Down the Rabbit Hole

Hey, back to the article Lin sent, Clinical Endpoints, etc. I now have another question: what scale is my retinologist using to classify me as ‘advanced’? Turns out there are two rating systems in use. One is the Wisconsin Age-Related Maculopathy Grading System and the other is the Beckman Initiative for Macular Research scale. If you are rated on the first one you would be advanced if you had foveal involvement. In the second one any type of GA, foveal involvement or no, you are considered advanced.

I have foveal involvement at least in my left eye so for me, it is actually a moot point. If you have been told you have advanced AMD, you might want to find out which scale is being used. It would appear – and again this is me surmising, not someone who knows something – a pronouncement based on the Beckman scale might not be as bad. You might still have a functional fovea.

Moving right along, lunch!? Be back in about 20!

We are still getting vine-ripened tomatoes out of the garden. In October! Weird…but yummy. Remember to stop and smell the roses, or in this case, taste the tomatoes, on your Journey. Neither one requires decent eye sight!

Back to work. We have talked about optical coherence tomography (OCT) before. I did not know it was not invented until 1996 and not improved to be of any ‘real’ benefit until 2003. One more reason this is not your parent’s AMD. At least the doctors and technicians can see what they are looking at much better now!

I think I said this before, too, but OCT screening can give views in 2 and 3 dimensions. You get depth as well as width and height measures of your lesions, or in my terms, divots. In GA OCT (and an ABC…XYZ to you, too!) you can see sharply delineated regions of degradation in both RPEs and photoreceptors and your choroid poses – gasp! – naked for the camera.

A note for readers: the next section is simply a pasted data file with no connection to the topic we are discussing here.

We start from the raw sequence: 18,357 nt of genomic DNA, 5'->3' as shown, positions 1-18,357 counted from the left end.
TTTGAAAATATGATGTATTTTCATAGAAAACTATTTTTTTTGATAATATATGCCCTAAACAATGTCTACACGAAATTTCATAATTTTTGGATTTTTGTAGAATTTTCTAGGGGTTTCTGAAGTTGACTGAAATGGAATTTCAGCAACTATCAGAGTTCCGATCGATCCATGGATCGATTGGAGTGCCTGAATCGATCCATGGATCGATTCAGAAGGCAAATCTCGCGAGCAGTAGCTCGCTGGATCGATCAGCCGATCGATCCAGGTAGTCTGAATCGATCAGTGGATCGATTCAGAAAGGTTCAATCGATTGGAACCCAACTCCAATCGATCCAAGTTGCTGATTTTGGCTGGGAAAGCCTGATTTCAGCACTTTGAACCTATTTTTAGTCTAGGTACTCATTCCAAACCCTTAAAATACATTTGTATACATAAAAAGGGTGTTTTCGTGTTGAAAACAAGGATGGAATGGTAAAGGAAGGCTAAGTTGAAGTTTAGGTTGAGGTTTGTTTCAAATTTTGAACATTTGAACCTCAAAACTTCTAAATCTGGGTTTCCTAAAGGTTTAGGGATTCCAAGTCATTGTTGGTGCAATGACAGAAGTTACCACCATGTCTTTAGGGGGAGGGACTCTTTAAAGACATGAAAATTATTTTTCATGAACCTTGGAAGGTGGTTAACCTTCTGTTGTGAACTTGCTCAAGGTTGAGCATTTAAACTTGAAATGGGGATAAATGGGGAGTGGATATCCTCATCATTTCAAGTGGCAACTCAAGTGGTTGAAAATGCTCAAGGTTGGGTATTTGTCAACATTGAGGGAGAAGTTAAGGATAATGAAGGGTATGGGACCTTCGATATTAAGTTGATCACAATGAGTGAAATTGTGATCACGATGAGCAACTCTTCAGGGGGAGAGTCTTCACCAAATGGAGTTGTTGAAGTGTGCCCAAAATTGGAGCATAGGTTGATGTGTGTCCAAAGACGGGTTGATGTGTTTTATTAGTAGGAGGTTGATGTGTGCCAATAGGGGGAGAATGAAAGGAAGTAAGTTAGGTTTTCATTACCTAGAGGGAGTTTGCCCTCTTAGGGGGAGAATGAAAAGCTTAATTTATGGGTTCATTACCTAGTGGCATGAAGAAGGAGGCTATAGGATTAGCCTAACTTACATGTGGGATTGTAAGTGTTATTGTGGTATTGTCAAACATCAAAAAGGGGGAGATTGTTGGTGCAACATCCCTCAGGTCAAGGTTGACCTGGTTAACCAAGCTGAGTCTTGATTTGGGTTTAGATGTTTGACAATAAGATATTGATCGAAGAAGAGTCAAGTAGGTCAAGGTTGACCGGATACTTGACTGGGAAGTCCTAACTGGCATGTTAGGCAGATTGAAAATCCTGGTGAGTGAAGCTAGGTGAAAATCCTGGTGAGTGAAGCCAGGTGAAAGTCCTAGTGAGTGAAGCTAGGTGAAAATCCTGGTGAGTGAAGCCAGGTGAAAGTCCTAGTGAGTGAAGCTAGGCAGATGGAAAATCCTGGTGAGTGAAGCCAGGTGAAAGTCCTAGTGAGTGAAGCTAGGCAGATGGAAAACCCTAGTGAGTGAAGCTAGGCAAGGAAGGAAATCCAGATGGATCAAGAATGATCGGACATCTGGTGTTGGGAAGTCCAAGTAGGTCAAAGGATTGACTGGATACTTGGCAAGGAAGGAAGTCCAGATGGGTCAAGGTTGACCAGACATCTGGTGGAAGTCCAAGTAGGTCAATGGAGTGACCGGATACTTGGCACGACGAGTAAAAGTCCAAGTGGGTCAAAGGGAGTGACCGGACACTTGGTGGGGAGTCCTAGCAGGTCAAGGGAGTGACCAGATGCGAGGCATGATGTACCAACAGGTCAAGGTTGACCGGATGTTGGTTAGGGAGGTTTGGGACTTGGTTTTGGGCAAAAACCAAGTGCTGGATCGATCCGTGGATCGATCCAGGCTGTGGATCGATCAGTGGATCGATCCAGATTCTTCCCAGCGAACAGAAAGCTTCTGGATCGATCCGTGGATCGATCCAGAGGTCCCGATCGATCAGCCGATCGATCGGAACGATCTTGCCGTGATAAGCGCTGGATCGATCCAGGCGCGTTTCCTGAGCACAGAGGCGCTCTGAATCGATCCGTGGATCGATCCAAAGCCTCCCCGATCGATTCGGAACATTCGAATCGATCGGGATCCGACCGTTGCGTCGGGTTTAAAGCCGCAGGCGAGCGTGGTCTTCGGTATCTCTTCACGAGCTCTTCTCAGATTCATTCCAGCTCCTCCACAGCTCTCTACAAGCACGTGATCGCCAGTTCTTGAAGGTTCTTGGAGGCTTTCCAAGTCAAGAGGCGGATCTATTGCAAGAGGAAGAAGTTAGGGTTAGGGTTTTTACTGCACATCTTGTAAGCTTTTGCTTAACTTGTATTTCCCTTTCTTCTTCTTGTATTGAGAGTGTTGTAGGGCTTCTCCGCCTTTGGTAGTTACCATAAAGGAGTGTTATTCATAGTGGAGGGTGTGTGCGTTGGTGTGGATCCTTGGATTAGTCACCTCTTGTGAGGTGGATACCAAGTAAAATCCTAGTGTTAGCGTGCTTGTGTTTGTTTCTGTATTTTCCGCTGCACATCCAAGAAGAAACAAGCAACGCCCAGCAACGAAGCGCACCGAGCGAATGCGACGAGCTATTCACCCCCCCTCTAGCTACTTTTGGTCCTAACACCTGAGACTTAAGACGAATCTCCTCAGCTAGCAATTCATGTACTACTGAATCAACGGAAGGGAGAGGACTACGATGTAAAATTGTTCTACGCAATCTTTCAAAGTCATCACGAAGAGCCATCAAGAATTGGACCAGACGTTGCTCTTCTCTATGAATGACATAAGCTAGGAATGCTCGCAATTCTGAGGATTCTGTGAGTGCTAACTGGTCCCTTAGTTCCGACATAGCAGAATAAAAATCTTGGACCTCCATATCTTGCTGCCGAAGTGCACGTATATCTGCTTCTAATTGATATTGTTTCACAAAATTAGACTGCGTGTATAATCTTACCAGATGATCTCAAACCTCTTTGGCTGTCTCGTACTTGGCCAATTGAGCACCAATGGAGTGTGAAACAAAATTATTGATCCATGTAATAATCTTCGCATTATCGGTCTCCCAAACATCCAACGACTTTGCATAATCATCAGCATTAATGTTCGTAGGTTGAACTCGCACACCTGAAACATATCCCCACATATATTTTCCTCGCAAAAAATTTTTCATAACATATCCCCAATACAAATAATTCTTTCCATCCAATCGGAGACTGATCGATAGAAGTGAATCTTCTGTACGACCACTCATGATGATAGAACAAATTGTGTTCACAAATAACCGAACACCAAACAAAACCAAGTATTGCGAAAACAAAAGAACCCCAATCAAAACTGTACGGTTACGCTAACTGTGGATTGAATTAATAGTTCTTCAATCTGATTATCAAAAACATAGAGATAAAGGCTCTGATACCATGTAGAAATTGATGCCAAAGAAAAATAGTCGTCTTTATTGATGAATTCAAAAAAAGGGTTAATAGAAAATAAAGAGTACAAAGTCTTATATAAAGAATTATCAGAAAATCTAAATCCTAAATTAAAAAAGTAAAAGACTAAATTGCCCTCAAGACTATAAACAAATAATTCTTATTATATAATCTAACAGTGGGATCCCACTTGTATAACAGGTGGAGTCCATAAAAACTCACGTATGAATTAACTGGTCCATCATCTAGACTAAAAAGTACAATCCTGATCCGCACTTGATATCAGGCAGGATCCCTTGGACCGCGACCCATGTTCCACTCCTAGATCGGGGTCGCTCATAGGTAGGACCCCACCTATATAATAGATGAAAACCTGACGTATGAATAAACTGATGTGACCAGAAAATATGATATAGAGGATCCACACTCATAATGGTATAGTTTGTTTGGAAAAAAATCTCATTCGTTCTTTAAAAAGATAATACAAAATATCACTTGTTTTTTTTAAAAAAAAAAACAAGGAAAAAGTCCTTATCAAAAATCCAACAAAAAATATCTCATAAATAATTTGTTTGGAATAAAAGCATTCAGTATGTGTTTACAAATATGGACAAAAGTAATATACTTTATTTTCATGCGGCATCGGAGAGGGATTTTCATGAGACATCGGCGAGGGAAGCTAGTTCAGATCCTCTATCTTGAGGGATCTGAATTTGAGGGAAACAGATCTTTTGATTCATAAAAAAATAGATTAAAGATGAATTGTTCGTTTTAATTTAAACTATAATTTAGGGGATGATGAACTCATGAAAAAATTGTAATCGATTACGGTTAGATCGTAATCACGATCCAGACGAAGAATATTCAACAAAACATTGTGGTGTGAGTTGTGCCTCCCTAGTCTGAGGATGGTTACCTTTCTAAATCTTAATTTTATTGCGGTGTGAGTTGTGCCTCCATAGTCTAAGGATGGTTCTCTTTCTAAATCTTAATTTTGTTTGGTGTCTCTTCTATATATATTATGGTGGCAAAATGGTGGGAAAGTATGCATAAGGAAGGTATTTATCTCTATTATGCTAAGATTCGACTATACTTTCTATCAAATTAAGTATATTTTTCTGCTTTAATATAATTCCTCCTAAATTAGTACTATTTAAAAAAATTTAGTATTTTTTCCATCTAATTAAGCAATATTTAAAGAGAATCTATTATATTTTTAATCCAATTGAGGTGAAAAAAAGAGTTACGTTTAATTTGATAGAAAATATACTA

The article also mentions choriocapillaris and thinning and apposition of the overlying nuclear layer. Hold a moment for the translation for the rest of that. What did I EVER do without my iPad?

The capillary lamina is also called choriocapillaris. It is a layer of itsy bitsy blood vessels immediately adjacent to Bruch’s membrane. My assumption is it is below the retina but above Bruch’s membrane The drawings in Wikipedia are too small for me. [Lin/Linda: I can’t find a much bigger picture but this one shows that it is below Bruch’s membrane.]

Apposition means next to. The inner nuclear layer is, again according to Wikipedia, my highly professional source, a layer of the retina made up of closely packed cells of the three following types: bipolar cells (I wonder if they have mood swings? Ouch. Bad psychology joke), horizontal cells and amacrine cells.

Amacrine cells? No clue. That will just have me falling down another layer in the rabbit hole. I am quitting before I meet the Queen of Hearts. Off with their heads!

I will try to get through at least part of the rest of this article later. Maybe impossible but, hey…..

“Sometimes I’ve believed as many as six impossible things before breakfast.”

Lewis Carroll, 1865

Written October 8th, 2017

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